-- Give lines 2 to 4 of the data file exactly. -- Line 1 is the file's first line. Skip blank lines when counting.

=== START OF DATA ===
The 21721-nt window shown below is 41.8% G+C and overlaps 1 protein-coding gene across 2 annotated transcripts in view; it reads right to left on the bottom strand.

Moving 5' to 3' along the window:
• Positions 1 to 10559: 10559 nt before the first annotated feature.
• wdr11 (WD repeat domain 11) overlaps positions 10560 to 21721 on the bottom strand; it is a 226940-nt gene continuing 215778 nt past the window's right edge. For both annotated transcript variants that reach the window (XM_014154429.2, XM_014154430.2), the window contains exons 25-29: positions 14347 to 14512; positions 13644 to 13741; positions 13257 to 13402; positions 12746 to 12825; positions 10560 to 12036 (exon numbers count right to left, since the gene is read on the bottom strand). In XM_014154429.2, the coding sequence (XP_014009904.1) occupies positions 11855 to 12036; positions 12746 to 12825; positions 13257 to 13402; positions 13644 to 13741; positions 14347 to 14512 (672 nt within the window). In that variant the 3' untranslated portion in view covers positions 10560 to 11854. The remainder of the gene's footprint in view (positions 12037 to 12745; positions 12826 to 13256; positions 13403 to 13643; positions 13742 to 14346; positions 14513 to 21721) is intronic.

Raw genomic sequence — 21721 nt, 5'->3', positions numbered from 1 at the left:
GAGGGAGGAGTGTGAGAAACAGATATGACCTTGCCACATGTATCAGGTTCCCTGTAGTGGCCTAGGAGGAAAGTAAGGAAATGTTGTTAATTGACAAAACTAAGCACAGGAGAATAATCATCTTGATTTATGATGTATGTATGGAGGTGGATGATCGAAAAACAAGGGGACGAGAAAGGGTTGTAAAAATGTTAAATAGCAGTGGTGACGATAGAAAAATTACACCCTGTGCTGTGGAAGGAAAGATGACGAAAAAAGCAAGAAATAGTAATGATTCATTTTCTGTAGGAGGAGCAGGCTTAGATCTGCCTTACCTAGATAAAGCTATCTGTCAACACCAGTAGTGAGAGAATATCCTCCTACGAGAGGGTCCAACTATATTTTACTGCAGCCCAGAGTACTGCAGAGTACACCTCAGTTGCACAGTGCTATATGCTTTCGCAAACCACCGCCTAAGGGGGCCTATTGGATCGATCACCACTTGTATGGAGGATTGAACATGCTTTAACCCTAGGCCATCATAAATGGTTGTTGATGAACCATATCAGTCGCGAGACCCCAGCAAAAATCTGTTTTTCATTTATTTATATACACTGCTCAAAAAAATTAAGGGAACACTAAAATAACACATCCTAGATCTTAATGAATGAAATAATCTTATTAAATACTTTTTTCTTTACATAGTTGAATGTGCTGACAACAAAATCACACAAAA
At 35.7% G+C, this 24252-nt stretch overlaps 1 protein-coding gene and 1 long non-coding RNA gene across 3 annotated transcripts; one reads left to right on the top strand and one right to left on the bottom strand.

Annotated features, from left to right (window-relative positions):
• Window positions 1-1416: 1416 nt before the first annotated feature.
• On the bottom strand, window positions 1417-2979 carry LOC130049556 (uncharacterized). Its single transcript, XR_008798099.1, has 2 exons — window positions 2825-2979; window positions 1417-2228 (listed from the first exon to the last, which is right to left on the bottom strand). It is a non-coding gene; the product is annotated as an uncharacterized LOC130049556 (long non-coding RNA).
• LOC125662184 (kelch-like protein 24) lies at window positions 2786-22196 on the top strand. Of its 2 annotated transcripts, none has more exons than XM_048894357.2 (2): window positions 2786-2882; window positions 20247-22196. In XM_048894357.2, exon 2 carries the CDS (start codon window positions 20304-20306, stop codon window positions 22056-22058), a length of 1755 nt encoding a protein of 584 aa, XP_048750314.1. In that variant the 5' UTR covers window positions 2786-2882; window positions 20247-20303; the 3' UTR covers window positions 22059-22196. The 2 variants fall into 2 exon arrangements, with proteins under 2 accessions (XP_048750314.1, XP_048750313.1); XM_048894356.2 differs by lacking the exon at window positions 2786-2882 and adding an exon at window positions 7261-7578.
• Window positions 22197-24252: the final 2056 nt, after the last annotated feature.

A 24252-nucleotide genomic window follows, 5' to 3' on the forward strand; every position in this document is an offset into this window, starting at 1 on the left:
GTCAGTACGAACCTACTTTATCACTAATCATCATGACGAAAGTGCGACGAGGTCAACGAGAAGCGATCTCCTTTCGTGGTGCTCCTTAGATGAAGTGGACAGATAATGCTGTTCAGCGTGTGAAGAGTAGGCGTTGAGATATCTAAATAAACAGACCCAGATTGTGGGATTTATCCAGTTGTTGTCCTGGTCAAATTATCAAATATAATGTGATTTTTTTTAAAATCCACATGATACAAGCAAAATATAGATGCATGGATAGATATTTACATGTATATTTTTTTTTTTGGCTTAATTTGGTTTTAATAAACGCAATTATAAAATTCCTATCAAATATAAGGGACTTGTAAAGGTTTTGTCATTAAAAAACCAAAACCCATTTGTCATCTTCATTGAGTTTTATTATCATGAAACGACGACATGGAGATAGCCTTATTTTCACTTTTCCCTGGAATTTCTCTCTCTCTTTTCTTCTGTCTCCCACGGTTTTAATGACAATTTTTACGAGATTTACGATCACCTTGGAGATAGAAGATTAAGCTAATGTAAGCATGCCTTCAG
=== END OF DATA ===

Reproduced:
Moving 5' to 3' along the window:
• Positions 1 to 10559: 10559 nt before the first annotated feature.
• wdr11 (WD repeat domain 11) overlaps positions 10560 to 21721 on the bottom strand; it is a 226940-nt gene continuing 215778 nt past the window's right edge. For both annotated transcript variants that reach the window (XM_014154429.2, XM_014154430.2), the window contains exons 25-29: positions 14347 to 14512; positions 13644 to 13741; positions 13257 to 13402; positions 12746 to 12825; positions 10560 to 12036 (exon numbers count right to left, since the gene is read on the bottom strand). In XM_014154429.2, the coding sequence (XP_014009904.1) occupies positions 11855 to 12036; positions 12746 to 12825; positions 13257 to 13402; positions 13644 to 13741; positions 14347 to 14512 (672 nt within the window). In that variant the 3' untranslated portion in view covers positions 10560 to 11854. The remainder of the gene's footprint in view (positions 12037 to 12745; positions 12826 to 13256; positions 13403 to 13643; positions 13742 to 14346; positions 14513 to 21721) is intronic.